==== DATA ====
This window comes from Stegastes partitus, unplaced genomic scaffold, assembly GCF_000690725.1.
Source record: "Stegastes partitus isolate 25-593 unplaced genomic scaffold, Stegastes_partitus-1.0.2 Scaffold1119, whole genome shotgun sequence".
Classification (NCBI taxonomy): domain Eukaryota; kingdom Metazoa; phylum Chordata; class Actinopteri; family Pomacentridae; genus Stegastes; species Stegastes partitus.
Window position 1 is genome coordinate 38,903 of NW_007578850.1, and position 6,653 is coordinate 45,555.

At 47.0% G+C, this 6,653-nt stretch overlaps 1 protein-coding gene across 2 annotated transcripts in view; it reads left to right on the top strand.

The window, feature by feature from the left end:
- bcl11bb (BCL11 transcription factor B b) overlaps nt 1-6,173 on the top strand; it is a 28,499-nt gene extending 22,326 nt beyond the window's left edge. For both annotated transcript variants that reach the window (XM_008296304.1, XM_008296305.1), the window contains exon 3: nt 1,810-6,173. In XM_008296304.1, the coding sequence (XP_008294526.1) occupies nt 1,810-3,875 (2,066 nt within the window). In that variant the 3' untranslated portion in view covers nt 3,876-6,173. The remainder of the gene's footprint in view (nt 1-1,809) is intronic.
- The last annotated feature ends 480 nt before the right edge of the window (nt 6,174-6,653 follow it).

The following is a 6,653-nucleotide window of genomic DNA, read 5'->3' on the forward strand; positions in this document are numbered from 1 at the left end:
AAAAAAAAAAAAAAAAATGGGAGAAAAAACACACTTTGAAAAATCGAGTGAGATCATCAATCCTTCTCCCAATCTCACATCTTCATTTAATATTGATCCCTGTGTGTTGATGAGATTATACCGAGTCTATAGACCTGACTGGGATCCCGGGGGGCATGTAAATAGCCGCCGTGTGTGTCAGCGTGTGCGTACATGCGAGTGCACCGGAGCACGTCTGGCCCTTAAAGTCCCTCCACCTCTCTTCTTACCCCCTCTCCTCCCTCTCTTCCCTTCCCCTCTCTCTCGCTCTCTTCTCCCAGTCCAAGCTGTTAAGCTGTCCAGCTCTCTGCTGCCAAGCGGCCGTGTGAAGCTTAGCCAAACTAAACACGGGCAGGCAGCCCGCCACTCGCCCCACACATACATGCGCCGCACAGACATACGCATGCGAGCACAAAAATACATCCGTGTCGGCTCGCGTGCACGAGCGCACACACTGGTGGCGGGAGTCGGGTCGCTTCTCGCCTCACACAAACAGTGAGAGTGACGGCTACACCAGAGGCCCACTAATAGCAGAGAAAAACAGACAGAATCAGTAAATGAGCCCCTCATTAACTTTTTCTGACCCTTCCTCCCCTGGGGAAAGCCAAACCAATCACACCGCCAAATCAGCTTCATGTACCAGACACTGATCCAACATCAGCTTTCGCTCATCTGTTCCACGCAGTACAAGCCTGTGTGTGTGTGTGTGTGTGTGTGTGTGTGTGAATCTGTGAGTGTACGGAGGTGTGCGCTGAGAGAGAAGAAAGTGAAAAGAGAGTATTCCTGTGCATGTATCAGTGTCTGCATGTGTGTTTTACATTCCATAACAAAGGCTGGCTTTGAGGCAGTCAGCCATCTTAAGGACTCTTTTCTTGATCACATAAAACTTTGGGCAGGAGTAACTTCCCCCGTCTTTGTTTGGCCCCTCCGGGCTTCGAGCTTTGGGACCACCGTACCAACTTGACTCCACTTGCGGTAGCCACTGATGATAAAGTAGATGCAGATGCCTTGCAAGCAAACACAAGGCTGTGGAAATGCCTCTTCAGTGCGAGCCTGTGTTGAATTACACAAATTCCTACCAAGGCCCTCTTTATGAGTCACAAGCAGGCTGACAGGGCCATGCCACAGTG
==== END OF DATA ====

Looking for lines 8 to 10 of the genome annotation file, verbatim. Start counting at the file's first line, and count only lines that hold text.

- The last annotated feature ends 480 nt before the right edge of the window (nt 6,174-6,653 follow it).

The following is a 6,653-nucleotide window of genomic DNA, read 5'->3' on the forward strand; positions in this document are numbered from 1 at the left end:
AAAAAAAAAAAAAAAAATGGGAGAAAAAACACACTTTGAAAAATCGAGTGAGATCATCAATCCTTCTCCCAATCTCACATCTTCATTTAATATTGATCCCTGTGTGTTGATGAGATTATACCGAGTCTATAGACCTGACTGGGATCCCGGGGGGCATGTAAATAGCCGCCGTGTGTGTCAGCGTGTGCGTACATGCGAGTGCACCGGAGCACGTCTGGCCCTTAAAGTCCCTCCACCTCTCTTCTTACCCCCTCTCCTCCCTCTCTTCCCTTCCCCTCTCTCTCGCTCTCTTCTCCCAGTCCAAGCTGTTAAGCTGTCCAGCTCTCTGCTGCCAAGCGGCCGTGTGAAGCTTAGCCAAACTAAACACGGGCAGGCAGCCCGCCACTCGCCCCACACATACATGCGCCGCACAGACATACGCATGCGAGCACAAAAATACATCCGTGTCGGCTCGCGTGCACGAGCGCACACACTGGTGGCGGGAGTCGGGTCGCTTCTCGCCTCACACAAACAGTGAGAGTGACGGCTACACCAGAGGCCCACTAATAGCAGAGAAAAACAGACAGAATCAGTAAATGAGCCCCTCATTAACTTTTTCTGACCCTTCCTCCCCTGGGGAAAGCCAAACCAATCACACCGCCAAATCAGCTTCATGTACCAGACACTGATCCAACATCAGCTTTCGCTCATCTGTTCCACGCAGTACAAGCCTGTGTGTGTGTGTGTGTGTGTGTGTGTGTGTGAATCTGTGAGTGTACGGAGGTGTGCGCTGAGAGAGAAGAAAGTGAAAAGAGAGTATTCCTGTGCATGTATCAGTGTCTGCATGTGTGTTTTACATTCCATAACAAAGGCTGGCTTTGAGGCAGTCAGCCATCTTAAGGACTCTTTTCTTGATCACATAAAACTTTGGGCAGGAGTAACTTCCCCCGTCTTTGTTTGGCCCCTCCGGGCTTCGAGCTTTGGGACCACCGTACCAACTTGACTCCACTTGCGGTAGCCACTGATGATAAAGTAGATGCAGATGCCTTGCAAGCAAACACAAGGCTGTGGAAATGCCTCTTCAGTGCGAGCCTGTGTTGAATTACACAAATTCCTACCAAGGCCCTCTTTATGAGTCACAAGCAGGCTGACAGGGCCATGCCACAGTG